There are some people who drink bottled water exclusively and rotate the manufacturers. In a way I think that might be a good idea. This way, even if one product is deficient on one occasion, it can be offset with water from other providers and other sources.

Finally, if you are going to rely on tap water, you might decide to engage in home filtering. According to some estimates, over 40 percent of American households treat their drinking water in one manner or another. Treatment ranges from simple pitchers that cost under $20 to sophisticated systems that can cost hundreds of dollars.

Water filtration systems can improve the taste of water. For some people, that is all that they're looking for. Other persons use filtration systems because they have health concerns.

Water filtration pitchers are inexpensive. They can help with taste and some, but not necessarily all, contaminant removal. Filters must be changed as directed.

Another kind of filtration system consists of filters that are attached to faucets installed under the sink. These filters generally rely on the same kind of technology as pitcher filtration systems.

Reverse osmosis systems force water through membranes under pressure leaving contaminants behind. They are very effective for many contaminants .

More sophisticated systems are also available. Some systems work better in treating some pollutants than others. Which means you really need to understand what is you are drinking before you purchase a filtering system.

Persons with compromised immune systems may have special concerns that impact upon the correct filtration choice. Their doctors should help them make these decisions.

In conclusion, there are numerous drinking water alternatives. Which one is appropriate for your family? It depends on the quality of the local water supply, your required level of safety, and your budgetary concerns.

There are experts in water treatment who are available to guide you through the process. Local regulators may also be able to provide guidance.

Published: October 12, 2006

By Stuart Lieberman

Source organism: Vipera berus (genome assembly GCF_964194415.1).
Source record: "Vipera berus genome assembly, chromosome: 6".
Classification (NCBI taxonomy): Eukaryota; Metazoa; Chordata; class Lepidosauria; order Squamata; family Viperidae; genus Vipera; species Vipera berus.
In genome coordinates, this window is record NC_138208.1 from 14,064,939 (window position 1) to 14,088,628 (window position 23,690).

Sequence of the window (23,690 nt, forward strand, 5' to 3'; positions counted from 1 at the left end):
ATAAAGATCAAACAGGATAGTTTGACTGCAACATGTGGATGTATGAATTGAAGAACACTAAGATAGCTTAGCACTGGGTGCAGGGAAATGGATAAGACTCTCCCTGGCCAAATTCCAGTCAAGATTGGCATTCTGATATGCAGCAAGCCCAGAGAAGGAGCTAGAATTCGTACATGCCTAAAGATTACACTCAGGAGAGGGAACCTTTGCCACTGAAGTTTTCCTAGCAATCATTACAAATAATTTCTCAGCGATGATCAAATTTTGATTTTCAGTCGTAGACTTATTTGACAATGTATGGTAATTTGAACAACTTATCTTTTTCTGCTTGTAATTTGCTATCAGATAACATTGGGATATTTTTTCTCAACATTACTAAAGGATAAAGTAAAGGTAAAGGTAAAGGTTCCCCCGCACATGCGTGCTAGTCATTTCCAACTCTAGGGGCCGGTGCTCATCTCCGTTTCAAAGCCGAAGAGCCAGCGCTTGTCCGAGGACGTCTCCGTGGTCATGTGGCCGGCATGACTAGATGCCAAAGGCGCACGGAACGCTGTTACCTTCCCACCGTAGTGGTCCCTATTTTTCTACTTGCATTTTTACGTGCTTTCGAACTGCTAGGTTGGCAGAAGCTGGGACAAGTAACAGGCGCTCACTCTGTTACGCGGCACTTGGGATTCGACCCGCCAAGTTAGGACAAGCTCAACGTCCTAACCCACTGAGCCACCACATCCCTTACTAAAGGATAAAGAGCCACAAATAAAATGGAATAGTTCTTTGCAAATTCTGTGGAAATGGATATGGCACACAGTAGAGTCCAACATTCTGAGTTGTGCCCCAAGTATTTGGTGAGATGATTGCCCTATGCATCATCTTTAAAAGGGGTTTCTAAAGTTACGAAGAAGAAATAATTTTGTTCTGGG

Realty Times

Monday, October 16, 2006


Moving to an area with lower housing costs often doesn't pay off for low-income Americans, according to a study to be released today by the Center for Housing Policy, a nonprofit research group based in Washington.

The study, which looks at families with low to moderate incomes in 28 metropolitan areas, found that transportation costs in places with cheaper housing are often so high that they wipe out the savings from lower rent or mortgage payments. Such places tend to be farther from employers or short on public transportation, which makes commuting costlier.

The study found that housing and transportation costs combined eat up an average of 57% of annual income for "working" families, which the study defines as those with incomes of $20,000 to $50,000 a year. The combined costs ranged from 54% of income in Pittsburgh to 63% in San Francisco; in 25 of the 28 metro areas, the combined total was within three percentage points of the 57

The findings contradict the common notion that many people would be better off financially if they moved from areas with high housing costs, such as California, to states like Texas or Georgia, where housing is much cheaper.

The median house price in San Diego, at $613,000, is four times that of Dallas. But the study found that working families in San Diego spend 59% of their income on housing and transportation, only slightly more than the 57% they spend in Dallas. Families in Dallas spent just 26% of their income on housing, compared with 31% in San Diego, but the Dallas families spent more on transport.

The study also found that moving to an inexpensive outer suburb, but continuing to work near a city center, often backfires. Typically, a move that adds more than about 12 miles to a one-way commute will result in a rise in transport costs that outweighs the savings on housing, the researchers found.

The data on housing and transport costs for working families come from the 2000 U.S. Census. Since then, both housing and transport costs have jumped, but Barbara J. Lipman, research director at the Center for Housing Policy, said the results are still valid. Housing and transport costs have grown by roughly similar amounts.

The center is an arm of the National Housing Conference, a nonprofit group that favors more spending on affordable-housing programs for low- and moderate-income people. The conference is funded by groups including the MacArthur Foundation and mortgage-finance companies Fannie Mae and Freddie Mac.

-- October 12, 2006

By James R. Hagerty
Wall Street Journal Online

Thursday, October 12, 2006

Charging Ahead With Furniture Designed For Gadget Lovers

Furniture makers have hit upon a design that's truly electric.

As more consumers buy gadgets like cellphones and MP3 players that need frequent recharging, manufacturers are offering new ways to manage the tangle of cords, devices and outlets. Their solution: A handful of makers are equipping nightstands and coffee tables with dedicated storage spaces to hide cords and electronics from view, and building power strips right into the furniture.